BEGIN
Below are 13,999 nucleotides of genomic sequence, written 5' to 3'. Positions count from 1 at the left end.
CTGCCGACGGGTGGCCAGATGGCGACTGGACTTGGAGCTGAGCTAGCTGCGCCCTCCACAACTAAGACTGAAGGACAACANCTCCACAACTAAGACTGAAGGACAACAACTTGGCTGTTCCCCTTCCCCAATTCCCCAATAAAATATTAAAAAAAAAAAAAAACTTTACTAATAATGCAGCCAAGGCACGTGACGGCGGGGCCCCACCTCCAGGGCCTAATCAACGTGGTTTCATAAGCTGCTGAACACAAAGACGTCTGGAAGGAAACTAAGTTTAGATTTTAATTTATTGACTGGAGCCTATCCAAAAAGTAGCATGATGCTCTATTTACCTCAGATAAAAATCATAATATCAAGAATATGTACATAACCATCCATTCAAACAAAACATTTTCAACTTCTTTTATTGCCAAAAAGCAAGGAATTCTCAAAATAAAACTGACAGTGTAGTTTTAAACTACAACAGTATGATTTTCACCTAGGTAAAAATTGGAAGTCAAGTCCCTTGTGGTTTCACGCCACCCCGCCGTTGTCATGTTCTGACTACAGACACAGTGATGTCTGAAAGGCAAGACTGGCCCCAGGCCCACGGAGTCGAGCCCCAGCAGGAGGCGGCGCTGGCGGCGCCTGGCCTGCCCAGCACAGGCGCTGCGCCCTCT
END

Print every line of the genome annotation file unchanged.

Below are 13,999 nucleotides of genomic sequence, written 5' to 3'. Positions count from 1 at the left end.
CTGCCGACGGGTGGCCAGATGGCGACTGGACTTGGAGCTGAGCTAGCTGCGCCCTCCACAACTAAGACTGAAGGACAACANCTCCACAACTAAGACTGAAGGACAACAACTTGGCTGTTCCCCTTCCCCAATTCCCCAATAAAATATTAAAAAAAAAAAAAAACTTTACTAATAATGCAGCCAAGGCACGTGACGGCGGGGCCCCACCTCCAGGGCCTAATCAACGTGGTTTCATAAGCTGCTGAACACAAAGACGTCTGGAAGGAAACTAAGTTTAGATTTTAATTTATTGACTGGAGCCTATCCAAAAAGTAGCATGATGCTCTATTTACCTCAGATAAAAATCATAATATCAAGAATATGTACATAACCATCCATTCAAACAAAACATTTTCAACTTCTTTTATTGCCAAAAAGCAAGGAATTCTCAAAATAAAACTGACAGTGTAGTTTTAAACTACAACAGTATGATTTTCACCTAGGTAAAAATTGGAAGTCAAGTCCCTTGTGGTTTCACGCCACCCCGCCGTTGTCATGTTCTGACTACAGACACAGTGATGTCTGAAAGGCAAGACTGGCCCCAGGCCCACGGAGTCGAGCCCCAGCAGGAGGCGGCGCTGGCGGCGCCTGGCCTGCCCAGCACAGGCGCTGCGCCCTCT